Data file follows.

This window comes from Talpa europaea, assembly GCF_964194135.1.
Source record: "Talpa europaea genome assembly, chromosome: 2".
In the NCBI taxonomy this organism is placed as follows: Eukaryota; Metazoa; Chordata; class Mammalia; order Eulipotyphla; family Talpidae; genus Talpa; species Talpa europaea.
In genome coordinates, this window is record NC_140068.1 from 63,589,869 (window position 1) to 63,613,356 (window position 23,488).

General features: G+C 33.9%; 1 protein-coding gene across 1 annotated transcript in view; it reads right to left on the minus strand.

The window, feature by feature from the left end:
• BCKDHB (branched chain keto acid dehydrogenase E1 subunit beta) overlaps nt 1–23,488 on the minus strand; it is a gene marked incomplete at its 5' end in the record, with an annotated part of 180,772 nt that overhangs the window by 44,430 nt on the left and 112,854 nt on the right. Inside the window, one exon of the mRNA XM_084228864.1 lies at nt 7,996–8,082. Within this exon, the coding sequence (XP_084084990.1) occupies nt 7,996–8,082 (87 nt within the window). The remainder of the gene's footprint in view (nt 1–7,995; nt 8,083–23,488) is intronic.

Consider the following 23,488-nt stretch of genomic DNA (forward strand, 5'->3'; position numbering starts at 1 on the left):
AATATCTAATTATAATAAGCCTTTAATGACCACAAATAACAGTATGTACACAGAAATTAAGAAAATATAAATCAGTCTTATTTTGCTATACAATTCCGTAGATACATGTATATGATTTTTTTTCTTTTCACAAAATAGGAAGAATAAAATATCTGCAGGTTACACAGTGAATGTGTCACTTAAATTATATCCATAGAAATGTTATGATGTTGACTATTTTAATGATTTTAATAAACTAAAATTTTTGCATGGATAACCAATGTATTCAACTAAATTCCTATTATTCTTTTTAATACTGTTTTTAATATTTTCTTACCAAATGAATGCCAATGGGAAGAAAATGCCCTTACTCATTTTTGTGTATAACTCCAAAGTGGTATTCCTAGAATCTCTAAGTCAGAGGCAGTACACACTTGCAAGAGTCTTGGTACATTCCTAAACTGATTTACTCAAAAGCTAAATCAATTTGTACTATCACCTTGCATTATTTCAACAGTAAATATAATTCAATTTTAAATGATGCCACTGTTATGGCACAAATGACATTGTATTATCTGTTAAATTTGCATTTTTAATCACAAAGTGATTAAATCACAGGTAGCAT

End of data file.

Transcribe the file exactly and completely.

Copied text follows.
This window comes from Talpa europaea, assembly GCF_964194135.1.
Source record: "Talpa europaea genome assembly, chromosome: 2".
In the NCBI taxonomy this organism is placed as follows: Eukaryota; Metazoa; Chordata; class Mammalia; order Eulipotyphla; family Talpidae; genus Talpa; species Talpa europaea.
In genome coordinates, this window is record NC_140068.1 from 63,589,869 (window position 1) to 63,613,356 (window position 23,488).

General features: G+C 33.9%; 1 protein-coding gene across 1 annotated transcript in view; it reads right to left on the minus strand.

The window, feature by feature from the left end:
• BCKDHB (branched chain keto acid dehydrogenase E1 subunit beta) overlaps nt 1–23,488 on the minus strand; it is a gene marked incomplete at its 5' end in the record, with an annotated part of 180,772 nt that overhangs the window by 44,430 nt on the left and 112,854 nt on the right. Inside the window, one exon of the mRNA XM_084228864.1 lies at nt 7,996–8,082. Within this exon, the coding sequence (XP_084084990.1) occupies nt 7,996–8,082 (87 nt within the window). The remainder of the gene's footprint in view (nt 1–7,995; nt 8,083–23,488) is intronic.

Consider the following 23,488-nt stretch of genomic DNA (forward strand, 5'->3'; position numbering starts at 1 on the left):
AATATCTAATTATAATAAGCCTTTAATGACCACAAATAACAGTATGTACACAGAAATTAAGAAAATATAAATCAGTCTTATTTTGCTATACAATTCCGTAGATACATGTATATGATTTTTTTTCTTTTCACAAAATAGGAAGAATAAAATATCTGCAGGTTACACAGTGAATGTGTCACTTAAATTATATCCATAGAAATGTTATGATGTTGACTATTTTAATGATTTTAATAAACTAAAATTTTTGCATGGATAACCAATGTATTCAACTAAATTCCTATTATTCTTTTTAATACTGTTTTTAATATTTTCTTACCAAATGAATGCCAATGGGAAGAAAATGCCCTTACTCATTTTTGTGTATAACTCCAAAGTGGTATTCCTAGAATCTCTAAGTCAGAGGCAGTACACACTTGCAAGAGTCTTGGTACATTCCTAAACTGATTTACTCAAAAGCTAAATCAATTTGTACTATCACCTTGCATTATTTCAACAGTAAATATAATTCAATTTTAAATGATGCCACTGTTATGGCACAAATGACATTGTATTATCTGTTAAATTTGCATTTTTAATCACAAAGTGATTAAATCACAGGTAGCAT